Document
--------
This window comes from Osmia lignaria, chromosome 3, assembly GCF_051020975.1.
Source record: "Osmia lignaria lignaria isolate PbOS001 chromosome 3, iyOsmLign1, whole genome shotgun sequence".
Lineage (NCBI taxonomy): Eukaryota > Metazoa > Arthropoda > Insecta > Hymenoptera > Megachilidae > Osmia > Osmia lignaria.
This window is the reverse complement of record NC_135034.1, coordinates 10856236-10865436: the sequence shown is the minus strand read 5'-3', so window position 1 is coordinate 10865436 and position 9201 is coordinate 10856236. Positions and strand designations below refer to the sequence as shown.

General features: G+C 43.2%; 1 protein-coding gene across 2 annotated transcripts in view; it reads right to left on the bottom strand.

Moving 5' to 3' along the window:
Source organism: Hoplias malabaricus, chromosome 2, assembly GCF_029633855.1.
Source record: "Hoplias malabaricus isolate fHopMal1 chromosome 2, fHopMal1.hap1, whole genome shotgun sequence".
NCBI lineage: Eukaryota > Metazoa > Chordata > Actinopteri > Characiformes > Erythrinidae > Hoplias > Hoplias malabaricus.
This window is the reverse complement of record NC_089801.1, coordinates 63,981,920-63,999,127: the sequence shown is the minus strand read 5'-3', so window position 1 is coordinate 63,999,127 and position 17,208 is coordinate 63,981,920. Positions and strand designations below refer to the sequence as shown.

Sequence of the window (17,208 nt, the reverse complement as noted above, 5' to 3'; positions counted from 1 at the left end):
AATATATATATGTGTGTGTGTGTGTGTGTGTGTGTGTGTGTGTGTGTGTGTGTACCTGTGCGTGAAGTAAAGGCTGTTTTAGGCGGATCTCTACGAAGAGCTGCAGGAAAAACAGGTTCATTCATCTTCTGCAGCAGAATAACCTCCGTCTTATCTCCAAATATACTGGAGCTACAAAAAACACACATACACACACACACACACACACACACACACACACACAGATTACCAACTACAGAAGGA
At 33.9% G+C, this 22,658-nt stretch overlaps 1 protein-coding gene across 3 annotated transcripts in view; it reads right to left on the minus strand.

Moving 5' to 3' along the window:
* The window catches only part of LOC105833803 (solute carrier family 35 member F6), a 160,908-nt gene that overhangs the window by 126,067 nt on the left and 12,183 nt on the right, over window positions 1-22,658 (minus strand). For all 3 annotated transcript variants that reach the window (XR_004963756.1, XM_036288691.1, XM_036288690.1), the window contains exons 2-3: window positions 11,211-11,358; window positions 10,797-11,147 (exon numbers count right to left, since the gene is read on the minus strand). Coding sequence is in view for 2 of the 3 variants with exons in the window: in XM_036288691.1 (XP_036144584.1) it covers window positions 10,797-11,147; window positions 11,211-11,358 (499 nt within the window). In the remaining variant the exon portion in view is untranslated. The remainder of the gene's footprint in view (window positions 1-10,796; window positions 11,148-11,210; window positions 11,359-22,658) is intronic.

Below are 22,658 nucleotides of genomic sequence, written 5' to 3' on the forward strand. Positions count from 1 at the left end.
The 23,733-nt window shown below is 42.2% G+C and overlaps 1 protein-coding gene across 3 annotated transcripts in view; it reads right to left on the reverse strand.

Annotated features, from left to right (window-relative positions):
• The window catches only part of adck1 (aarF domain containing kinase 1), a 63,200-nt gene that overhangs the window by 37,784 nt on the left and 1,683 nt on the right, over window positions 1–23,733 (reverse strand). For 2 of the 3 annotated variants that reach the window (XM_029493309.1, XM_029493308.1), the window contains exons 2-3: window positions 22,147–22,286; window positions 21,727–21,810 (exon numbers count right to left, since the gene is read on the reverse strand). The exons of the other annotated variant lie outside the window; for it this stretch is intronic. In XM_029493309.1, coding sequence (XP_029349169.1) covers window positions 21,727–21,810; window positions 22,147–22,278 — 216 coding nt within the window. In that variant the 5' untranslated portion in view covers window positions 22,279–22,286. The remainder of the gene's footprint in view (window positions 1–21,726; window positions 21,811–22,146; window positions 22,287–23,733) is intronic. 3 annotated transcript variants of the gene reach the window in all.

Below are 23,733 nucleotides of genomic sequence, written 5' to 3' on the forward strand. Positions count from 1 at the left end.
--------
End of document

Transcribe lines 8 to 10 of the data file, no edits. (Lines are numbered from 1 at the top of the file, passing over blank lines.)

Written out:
Source record: "Hoplias malabaricus isolate fHopMal1 chromosome 2, fHopMal1.hap1, whole genome shotgun sequence".
NCBI lineage: Eukaryota > Metazoa > Chordata > Actinopteri > Characiformes > Erythrinidae > Hoplias > Hoplias malabaricus.
This window is the reverse complement of record NC_089801.1, coordinates 63,981,920-63,999,127: the sequence shown is the minus strand read 5'-3', so window position 1 is coordinate 63,999,127 and position 17,208 is coordinate 63,981,920. Positions and strand designations below refer to the sequence as shown.